Table 7: Net emissions impact estimates of fiscal / regulatory measures

Project title Published emissions estimate
Air passenger duty i) -0.3MtCO2e p.a from 2015-16 (UK)
ii) +0.05 MtCO2ep.a in Scotland from 50% cut in APD
Inclusion of aviation in EU ETS -183MtCO2e* p.a. in 2020 (Europe)
Fuel Duty +0.5 MtCO2e p.a. by 2013 from two freezes (UK)
Negligible impact from Rural Fuel Rebate
Reform of Vehicle Excise Duty[34] -0.9 MtCO2e total savings by 2020 (UK)
2017 proposal - impact not quantified
Company car tax Not quantified
Fuel benefit charge Not quantified
RPP2 - Decarbonising Vehicles -2.5 MtCO2e in 2027
RPP2 - Sustainable Communities -0.3 MtCO2e in 2027
RPP2 - Business Transport Measures -0.5 MtCO2e in 2027
RPP2 - Network Efficiencies <-0.1MtCO2e in 2027
RPP2 - Additional Measures -0.75 MtCO2e in 2027

The emission estimates within this table are forecast increases or decreases in carbon dioxide emissions with the policy compared to without the policy in a given future assessment year. These estimates have been calculated using a variety of methodologies and, consequently, it is not statistically valid to aggregate the individual figures or directly compare them with one another.

* Estimate from before the introduction of 'Stop the Clock' - see relevant section in EU ETS above

3.4 Projected net emissions impact from Scottish projects

The Carbon Account for Transport collates information from a variety of sources and outputs with one of the key sources being the findings generated from the application of the Scottish Transport Appraisal Guidance (STAG) to transport proposals. Two key concepts in STAG are that an appraisal:

  • should be applied proportionately but comprehensively. The whole process should be used and the level of detail required will be determined by the scale of the impacts of the transport issue being addressed.
  • should not prioritise between options. Instead, it is an aid to decision makers in order to make more informed choices. STAG may provide an initial rationale for investment and it is important that the STAG outcomes are revisited as the Business Case for an intervention develops.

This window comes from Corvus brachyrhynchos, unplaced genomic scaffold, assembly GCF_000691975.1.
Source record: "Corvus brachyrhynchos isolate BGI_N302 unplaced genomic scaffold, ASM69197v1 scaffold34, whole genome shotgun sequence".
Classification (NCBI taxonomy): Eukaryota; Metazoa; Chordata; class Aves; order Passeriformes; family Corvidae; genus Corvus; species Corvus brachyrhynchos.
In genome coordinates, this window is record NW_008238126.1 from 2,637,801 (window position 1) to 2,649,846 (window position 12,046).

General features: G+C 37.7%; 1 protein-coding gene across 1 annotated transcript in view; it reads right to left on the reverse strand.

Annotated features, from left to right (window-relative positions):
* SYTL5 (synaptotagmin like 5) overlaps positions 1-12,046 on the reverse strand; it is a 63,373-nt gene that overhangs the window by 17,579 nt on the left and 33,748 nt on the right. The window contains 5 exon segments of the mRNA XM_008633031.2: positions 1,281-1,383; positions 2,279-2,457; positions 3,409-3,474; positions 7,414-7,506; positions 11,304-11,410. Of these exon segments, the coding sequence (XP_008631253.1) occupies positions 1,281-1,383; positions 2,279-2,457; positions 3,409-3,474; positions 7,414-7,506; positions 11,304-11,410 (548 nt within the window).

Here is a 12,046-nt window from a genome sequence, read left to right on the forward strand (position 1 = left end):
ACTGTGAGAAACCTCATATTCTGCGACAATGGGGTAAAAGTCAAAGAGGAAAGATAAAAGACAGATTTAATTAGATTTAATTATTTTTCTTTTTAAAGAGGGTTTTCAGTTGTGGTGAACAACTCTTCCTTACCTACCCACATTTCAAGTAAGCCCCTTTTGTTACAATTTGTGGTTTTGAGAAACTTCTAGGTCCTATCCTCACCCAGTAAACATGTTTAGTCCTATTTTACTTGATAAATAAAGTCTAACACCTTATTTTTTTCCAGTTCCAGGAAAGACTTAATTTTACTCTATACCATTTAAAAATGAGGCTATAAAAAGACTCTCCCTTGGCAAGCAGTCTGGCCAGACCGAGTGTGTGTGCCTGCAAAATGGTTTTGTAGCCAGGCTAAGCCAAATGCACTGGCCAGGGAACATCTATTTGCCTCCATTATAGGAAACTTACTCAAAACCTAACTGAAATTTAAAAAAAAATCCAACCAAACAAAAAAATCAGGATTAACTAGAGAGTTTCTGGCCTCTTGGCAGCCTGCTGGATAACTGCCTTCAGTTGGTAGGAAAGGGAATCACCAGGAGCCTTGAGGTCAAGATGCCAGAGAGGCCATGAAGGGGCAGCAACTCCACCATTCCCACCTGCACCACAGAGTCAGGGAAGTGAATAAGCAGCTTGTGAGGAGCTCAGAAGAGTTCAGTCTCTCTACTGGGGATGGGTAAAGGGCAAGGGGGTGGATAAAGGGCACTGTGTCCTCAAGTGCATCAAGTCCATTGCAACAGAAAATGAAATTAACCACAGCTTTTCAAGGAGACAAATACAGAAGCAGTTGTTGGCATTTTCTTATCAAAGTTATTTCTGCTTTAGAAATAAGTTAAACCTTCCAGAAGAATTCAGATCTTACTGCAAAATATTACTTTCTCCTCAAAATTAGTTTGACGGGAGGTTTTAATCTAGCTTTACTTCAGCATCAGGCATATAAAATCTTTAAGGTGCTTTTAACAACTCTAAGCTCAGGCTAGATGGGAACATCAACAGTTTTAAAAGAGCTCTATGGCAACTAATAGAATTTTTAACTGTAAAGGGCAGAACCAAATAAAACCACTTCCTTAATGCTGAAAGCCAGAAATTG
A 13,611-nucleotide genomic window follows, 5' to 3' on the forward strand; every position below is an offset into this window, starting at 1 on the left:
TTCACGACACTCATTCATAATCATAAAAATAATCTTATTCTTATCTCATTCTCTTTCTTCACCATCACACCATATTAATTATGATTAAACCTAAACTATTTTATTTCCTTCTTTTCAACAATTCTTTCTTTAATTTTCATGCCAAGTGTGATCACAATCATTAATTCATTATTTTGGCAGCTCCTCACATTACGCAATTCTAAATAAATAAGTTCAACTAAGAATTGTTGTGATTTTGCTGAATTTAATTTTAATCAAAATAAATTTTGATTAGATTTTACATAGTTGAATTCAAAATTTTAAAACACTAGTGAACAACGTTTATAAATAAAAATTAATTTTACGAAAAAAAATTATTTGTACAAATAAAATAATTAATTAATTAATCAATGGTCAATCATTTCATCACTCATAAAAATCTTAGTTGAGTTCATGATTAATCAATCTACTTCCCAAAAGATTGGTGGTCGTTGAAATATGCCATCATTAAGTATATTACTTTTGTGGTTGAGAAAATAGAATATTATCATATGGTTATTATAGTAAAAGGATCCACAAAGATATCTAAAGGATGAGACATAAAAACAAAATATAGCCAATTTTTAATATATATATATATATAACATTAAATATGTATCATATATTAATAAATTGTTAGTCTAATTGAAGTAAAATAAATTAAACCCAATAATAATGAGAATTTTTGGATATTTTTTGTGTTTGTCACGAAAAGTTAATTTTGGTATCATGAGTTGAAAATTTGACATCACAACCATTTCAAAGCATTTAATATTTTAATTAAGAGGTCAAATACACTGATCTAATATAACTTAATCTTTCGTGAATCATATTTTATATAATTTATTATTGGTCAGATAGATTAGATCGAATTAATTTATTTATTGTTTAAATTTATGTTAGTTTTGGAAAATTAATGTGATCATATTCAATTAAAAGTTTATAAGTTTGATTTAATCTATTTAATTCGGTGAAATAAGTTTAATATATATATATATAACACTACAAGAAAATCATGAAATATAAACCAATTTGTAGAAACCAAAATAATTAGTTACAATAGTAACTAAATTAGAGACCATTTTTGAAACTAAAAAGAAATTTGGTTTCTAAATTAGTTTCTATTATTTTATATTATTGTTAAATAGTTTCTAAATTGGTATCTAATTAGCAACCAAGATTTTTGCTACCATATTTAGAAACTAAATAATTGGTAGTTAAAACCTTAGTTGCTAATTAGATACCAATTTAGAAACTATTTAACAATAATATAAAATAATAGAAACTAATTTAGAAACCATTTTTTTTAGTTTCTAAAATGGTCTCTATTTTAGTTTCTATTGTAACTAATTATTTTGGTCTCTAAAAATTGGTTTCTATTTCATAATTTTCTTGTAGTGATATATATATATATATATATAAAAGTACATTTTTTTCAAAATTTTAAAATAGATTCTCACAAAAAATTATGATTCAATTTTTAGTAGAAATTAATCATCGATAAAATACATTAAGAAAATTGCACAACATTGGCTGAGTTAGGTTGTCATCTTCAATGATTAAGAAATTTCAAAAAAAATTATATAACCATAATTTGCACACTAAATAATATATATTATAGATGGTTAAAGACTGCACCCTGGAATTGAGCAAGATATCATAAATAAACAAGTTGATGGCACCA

As such, a study undertaken using STAG is not required to provide an absolute prediction of all of the outcomes of an intervention. Instead, it provides sufficient information to understand the relative impacts between different options. The individual results cannot therefore simply be summed to produce an aggregate impact.

While these assessments provide one of the key purposes of the CAT - to improve transparency - something further is needed to monitor progress towards the NTS strategic outcome of reduced transport emissions. In 2010 a single model run of the Land-Use and Transport Integration in Scotland (LATIS) service was commissioned to estimate the net impact of all measures within the CAT that fall under the competence of the Scottish Government or other Scottish public body[35]. LATIS includes a strategic transport and land-use model covering all of Scotland and all motorised modes of transport so the use of LATIS to assess the carbon impacts of Scottish transport schemes ensures network consistency and takes full account of the potential displacement of developments between one area and another. The modelling of this set of projects over the timescale of their introductions also provides a greater understanding of the full impact that Scottish interventions are having, or are expected to have, on underlying emissions from transport. The model is not a complete assessment of the likely impact as it does not include the impacts of those measures taken at a reserved level - for example changes to fuel duty or some of the demand side measures outlined in RPP2.

The updating of the baseline data within LATIS enabled a revised set of projections to be run 'with' and 'without' the identified infrastructure projects over which Scotland has direct control. The latest estimates from the revised projection are shown in Table 8. The table shows that the combined impact of the projects generates a small increase in overall emissions, with the long-run impact estimated at an additional 50 ktCO2e p.a. by 2027. This is equivalent to an additional 0.4% on annual transport emissions in 2027 relative to where emissions would otherwise have been.

Table 8: Projected net emissions impact of Scottish projects[36]

Year Annual Change in Emissions (ktCO2e)
2017 30
2022 30
2027 50